Banks 'stealing' from brokers

Big banks are 'stealing' brokers' business and it's not enough to wait on the MFAA to speak up, says Mortgage House's Sarah Roberts



There are serious problems facing the Australian mortgage broking industry, says Mortgage House managing director, Sarah Roberts, and it’s time for brokers to join forces.

Roberts tells Australian Broker major banks are ‘stealing’ from brokers by making it ‘easy’ for clients to seek out and apply for products online and that the industry risks fading away if action isn’t taken.

“The biggest problem facing brokers at the moment is differentiating themselves. Big banks have clearly invested significant capital into their customer engagement programs. If you go to CBA or Westpac’s websites, they’re much more sophisticated – it makes it easier to cut the middle man, the broker, out.”

Given that the majority of brokers can’t pour millions of dollars into fancy interactive websites, Roberts says the best place to focus energy is where the banks can’t: intimate client relationships.

“Brokers need to get closer to their clients, they need to be more integrated with their clients’ financial health – they need to protect them from the banks.”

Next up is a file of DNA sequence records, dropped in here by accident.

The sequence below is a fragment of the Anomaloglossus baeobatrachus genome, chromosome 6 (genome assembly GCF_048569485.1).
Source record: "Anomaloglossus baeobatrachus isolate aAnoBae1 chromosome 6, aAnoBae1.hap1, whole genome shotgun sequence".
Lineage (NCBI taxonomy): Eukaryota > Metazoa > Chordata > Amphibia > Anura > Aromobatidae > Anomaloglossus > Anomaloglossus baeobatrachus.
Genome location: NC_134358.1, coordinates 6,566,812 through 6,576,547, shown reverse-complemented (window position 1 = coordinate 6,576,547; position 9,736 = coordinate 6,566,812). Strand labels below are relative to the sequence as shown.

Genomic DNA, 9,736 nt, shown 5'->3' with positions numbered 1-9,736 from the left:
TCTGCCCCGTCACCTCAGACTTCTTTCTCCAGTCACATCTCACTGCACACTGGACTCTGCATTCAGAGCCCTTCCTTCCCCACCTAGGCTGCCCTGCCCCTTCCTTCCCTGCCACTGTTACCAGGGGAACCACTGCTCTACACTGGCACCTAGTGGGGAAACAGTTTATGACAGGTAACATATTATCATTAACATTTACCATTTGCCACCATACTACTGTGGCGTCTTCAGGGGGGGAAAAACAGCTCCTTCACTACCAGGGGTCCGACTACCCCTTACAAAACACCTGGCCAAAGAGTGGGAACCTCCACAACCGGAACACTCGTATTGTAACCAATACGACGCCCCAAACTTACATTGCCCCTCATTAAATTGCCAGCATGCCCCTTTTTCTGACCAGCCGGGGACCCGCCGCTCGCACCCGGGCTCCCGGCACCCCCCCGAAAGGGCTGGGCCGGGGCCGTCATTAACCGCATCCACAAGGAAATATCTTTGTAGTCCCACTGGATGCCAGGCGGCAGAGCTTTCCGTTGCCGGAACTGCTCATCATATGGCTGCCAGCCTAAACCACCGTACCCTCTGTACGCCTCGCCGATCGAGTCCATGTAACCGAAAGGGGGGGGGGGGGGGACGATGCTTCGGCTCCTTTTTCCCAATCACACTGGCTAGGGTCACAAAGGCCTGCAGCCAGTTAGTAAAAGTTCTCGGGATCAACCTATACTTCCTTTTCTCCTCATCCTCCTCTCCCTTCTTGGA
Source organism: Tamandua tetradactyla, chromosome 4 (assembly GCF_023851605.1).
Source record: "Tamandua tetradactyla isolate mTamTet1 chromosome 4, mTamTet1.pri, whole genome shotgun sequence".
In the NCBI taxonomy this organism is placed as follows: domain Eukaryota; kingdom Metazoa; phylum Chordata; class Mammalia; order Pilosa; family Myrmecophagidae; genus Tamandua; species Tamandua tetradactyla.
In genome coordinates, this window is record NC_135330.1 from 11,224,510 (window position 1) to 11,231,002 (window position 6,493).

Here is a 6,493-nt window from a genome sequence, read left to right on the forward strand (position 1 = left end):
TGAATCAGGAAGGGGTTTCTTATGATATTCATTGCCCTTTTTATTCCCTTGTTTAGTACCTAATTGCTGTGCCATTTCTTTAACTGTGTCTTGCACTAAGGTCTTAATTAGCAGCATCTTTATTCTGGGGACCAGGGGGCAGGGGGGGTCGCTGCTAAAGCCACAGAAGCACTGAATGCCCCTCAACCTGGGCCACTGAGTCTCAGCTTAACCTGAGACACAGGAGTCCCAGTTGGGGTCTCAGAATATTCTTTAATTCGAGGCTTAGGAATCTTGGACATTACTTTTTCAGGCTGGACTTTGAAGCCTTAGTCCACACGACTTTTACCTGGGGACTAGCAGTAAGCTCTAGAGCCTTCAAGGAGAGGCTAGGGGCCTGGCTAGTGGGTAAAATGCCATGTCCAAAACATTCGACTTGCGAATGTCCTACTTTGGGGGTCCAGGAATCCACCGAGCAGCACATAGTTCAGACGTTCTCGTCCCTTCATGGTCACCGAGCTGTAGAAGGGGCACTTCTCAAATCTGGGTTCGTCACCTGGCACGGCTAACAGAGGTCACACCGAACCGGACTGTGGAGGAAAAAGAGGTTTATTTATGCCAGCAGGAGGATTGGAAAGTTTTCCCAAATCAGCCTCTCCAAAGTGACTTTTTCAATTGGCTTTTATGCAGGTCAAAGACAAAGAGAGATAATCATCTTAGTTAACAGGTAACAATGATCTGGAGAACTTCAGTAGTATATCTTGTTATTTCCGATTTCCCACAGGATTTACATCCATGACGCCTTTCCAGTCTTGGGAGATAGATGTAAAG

To Roberts, that means regular financial health ‘check-ups’ and a move beyond the traditional model involving an annual Christmas card by way of keeping in touch.

Furthermore, Roberts says it’s time for brokers to band together and confront major banks on their propensity to ‘arbitrarily’ change brokers’ trail.

“It’s happening – it happened towards the end of last year with CBA. I think that there would be great value in brokers approaching banks as a group. The risk of them not doing that is banks will continue to arbitrarily change remuneration.”

She says that, while the MFAA holds significant sway in terms of lobbying potential, she feels an independent band of experienced brokers may be more effective.

“The MFAA is a powerful group, but I think there is a real opportunity here. If brokers sit back on their laurels and depend on the MFAA, who have been able to successfully – and unsuccessfully – lobby, they may not be successful. They need to have consortiums, brokers who’ve been in the industry for a long time, who really can collectively make a difference to the banks’ bottom line.”

The combination of slick new online loan application software and quiet remuneration changes could otherwise spell the gradual decline of the mortgage broking industry, says Roberts.

“I think a share of voice is something that needs some momentum behind it. I think it’s really for brokers’ own protection.”

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